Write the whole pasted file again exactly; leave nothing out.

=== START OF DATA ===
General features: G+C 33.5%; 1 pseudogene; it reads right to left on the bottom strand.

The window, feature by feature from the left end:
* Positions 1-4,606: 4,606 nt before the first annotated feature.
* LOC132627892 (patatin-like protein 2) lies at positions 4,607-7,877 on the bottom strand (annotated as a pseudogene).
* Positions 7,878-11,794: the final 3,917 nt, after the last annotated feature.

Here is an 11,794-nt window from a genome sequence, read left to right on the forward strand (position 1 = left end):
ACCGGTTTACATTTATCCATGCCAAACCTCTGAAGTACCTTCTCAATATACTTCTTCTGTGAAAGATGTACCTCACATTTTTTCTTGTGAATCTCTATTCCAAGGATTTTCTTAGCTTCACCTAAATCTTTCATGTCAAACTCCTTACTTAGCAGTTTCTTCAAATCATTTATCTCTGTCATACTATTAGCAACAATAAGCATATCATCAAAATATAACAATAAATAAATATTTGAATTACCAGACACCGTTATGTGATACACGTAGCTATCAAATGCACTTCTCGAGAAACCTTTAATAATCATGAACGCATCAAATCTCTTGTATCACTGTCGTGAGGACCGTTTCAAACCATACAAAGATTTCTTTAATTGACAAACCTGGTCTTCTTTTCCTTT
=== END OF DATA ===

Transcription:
General features: G+C 33.5%; 1 pseudogene; it reads right to left on the bottom strand.

The window, feature by feature from the left end:
* Positions 1-4,606: 4,606 nt before the first annotated feature.
* LOC132627892 (patatin-like protein 2) lies at positions 4,607-7,877 on the bottom strand (annotated as a pseudogene).
* Positions 7,878-11,794: the final 3,917 nt, after the last annotated feature.

Here is an 11,794-nt window from a genome sequence, read left to right on the forward strand (position 1 = left end):
ACCGGTTTACATTTATCCATGCCAAACCTCTGAAGTACCTTCTCAATATACTTCTTCTGTGAAAGATGTACCTCACATTTTTTCTTGTGAATCTCTATTCCAAGGATTTTCTTAGCTTCACCTAAATCTTTCATGTCAAACTCCTTACTTAGCAGTTTCTTCAAATCATTTATCTCTGTCATACTATTAGCAACAATAAGCATATCATCAAAATATAACAATAAATAAATATTTGAATTACCAGACACCGTTATGTGATACACGTAGCTATCAAATGCACTTCTCGAGAAACCTTTAATAATCATGAACGCATCAAATCTCTTGTATCACTGTCGTGAGGACCGTTTCAAACCATACAAAGATTTCTTTAATTGACAAACCTGGTCTTCTTTTCCTTT